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ISLE MARKER HONORS 12 COPTER VICTIMS

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A few months after a helicopter crash near Antelope Island claimed the life of their son, Sgt. Blaine A. Mishak, Frank and Marlys Mishak visited the accident site in an attempt to capture his legacy in their hearts.

It was then that the idea was conceived to build a memorial for the 12 U.S. Air Force soldiers and Army Rangers killed Oct. 29, 1992, during a routine training mission over the Great Salt Lake.Saturday afternoon, after two years of planning and building, a three-foot-high granite monument revering the fallen servicemen was unveiled to a crowd of about 150 people at a commemorative site on Antelope Island.

The Mishaks and other parents, wives, grandparents and children and friends tearfully placed a keepsake from each of the men in a sealed pivot at the dedication services.

"It is with a great deal of honor and pride we accept this monument, recognizing the importance of its placement here," said Lt. Gov. Olene Walker. "I hope they will be remembered by all Utahns as eagles that soared. Although their lives were cut short, their lives and beliefs were well-served."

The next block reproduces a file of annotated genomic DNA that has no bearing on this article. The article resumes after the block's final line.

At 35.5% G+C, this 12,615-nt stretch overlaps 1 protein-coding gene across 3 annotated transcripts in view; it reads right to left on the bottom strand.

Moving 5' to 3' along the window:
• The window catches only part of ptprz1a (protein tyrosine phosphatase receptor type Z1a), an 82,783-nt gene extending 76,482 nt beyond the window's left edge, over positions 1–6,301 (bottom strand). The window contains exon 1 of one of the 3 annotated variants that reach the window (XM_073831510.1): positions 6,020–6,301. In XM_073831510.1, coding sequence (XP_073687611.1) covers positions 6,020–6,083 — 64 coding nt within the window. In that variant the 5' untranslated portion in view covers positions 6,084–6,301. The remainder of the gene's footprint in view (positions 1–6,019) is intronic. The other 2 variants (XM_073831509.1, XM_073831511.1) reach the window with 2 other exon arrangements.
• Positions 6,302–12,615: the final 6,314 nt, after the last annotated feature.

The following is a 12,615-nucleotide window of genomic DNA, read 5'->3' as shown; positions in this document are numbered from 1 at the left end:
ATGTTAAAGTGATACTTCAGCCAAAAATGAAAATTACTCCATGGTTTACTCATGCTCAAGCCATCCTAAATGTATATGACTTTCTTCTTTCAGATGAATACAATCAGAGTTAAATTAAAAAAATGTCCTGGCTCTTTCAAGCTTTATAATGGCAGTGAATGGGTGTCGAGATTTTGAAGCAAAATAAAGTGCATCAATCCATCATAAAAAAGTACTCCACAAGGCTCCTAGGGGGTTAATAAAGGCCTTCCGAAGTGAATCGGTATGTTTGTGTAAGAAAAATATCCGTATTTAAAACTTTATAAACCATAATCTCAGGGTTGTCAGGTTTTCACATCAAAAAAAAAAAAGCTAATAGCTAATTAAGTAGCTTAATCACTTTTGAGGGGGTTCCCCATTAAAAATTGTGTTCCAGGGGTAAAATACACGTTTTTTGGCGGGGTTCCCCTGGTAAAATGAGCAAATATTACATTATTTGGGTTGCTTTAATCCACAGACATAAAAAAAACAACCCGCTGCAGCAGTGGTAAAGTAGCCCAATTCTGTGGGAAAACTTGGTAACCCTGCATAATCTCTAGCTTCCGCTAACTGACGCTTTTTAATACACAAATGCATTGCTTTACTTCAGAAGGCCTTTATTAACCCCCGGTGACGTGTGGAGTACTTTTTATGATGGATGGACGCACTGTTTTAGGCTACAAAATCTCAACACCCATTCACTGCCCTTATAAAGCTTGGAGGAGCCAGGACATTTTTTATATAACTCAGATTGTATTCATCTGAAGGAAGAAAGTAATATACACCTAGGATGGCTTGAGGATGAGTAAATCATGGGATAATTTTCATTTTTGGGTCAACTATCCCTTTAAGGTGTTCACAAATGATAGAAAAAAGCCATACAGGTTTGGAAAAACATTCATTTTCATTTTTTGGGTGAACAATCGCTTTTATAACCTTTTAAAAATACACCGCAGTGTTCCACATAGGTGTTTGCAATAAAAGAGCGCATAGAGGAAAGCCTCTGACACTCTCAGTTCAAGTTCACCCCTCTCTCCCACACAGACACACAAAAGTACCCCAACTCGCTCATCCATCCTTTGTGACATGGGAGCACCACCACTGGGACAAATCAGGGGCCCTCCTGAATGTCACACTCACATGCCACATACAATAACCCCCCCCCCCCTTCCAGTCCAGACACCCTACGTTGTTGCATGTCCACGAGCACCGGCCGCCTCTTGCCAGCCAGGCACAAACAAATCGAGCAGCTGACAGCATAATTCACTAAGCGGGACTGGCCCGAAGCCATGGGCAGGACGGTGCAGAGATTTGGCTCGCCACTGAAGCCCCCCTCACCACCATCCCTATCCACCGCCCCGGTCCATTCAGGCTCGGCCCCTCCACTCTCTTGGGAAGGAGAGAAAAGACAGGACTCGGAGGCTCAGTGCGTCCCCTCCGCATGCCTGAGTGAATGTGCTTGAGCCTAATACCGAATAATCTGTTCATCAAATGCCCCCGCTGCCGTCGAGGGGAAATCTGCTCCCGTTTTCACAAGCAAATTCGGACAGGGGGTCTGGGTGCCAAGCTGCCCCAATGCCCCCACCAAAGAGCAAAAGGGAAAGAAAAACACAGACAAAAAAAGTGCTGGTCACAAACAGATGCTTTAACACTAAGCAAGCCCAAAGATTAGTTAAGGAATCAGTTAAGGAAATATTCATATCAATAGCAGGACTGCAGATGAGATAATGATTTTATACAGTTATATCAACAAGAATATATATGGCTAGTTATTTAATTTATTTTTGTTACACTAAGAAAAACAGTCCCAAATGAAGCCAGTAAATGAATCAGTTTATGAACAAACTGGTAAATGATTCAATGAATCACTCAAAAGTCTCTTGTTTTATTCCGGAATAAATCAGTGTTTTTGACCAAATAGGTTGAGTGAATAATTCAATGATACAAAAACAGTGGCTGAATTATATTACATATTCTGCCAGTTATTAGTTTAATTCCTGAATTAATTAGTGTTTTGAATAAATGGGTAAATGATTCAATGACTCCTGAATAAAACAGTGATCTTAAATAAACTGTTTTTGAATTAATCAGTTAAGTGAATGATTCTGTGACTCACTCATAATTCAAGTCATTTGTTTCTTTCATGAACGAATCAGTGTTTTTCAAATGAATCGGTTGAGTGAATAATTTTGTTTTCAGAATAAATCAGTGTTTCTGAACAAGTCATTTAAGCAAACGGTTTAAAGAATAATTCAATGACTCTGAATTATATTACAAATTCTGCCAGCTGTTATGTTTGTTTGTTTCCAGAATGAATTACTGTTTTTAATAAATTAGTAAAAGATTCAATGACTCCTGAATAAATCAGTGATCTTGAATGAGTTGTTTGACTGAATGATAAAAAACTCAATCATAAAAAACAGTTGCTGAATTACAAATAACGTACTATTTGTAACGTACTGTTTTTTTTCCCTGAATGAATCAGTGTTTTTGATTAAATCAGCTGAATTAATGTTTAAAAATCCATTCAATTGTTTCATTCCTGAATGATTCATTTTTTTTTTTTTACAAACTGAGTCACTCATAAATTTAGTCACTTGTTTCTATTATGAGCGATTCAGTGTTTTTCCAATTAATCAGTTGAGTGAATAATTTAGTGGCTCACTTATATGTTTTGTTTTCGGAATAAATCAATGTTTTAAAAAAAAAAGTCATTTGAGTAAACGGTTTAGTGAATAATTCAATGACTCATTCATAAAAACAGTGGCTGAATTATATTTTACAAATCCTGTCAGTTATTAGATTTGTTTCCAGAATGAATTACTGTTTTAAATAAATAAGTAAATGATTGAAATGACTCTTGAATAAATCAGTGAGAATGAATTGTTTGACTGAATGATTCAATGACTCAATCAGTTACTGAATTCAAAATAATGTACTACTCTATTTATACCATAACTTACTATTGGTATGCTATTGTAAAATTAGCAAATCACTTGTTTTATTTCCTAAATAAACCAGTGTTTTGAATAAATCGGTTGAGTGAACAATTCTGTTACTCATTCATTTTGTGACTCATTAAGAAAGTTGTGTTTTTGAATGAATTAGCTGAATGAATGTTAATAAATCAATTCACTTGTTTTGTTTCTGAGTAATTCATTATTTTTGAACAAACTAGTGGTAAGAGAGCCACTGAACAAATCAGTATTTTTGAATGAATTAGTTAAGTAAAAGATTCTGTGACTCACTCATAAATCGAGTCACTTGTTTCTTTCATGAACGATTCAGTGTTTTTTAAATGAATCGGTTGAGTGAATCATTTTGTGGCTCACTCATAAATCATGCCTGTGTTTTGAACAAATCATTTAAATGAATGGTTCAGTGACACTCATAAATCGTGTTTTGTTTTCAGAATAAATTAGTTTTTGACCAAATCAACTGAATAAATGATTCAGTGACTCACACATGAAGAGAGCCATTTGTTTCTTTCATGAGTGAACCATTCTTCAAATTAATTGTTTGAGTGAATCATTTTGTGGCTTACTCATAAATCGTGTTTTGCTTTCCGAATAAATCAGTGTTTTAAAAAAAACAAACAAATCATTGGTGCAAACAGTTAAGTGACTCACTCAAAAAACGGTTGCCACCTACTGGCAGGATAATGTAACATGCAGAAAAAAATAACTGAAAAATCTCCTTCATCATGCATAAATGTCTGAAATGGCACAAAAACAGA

"We'll always be proud of the men aboard MH60G Pave Hawk," said Brig. Gen. Maxwell C. Bailey. "Their example will mark the path for all of us."

The white pathway leading to the monument is decorated with inscribed stones set in concrete with the name of each fallen serviceman. Engraved on the front of the monument are their names and photographs, and on the back, in bronze plates, a picture of Antelope Island and a brief history of the fatal flight.

"These men died with the same professionalism and commitment of men who died in battles," Gen. Wayne Downing said. "Those who serve in peacetime are those whom the nation depends upon when a crisis arises. They had to train in dangerous, realistic conditions so they could be assured when a threat came, they could respond and meet the demands."

"This is a place of beauty and peace. The monument is to remember the purpose and commitment of those whose lives were cut short," Bailey said.

The monument was paid for by local businesses and donations from families and friends of the servicemen.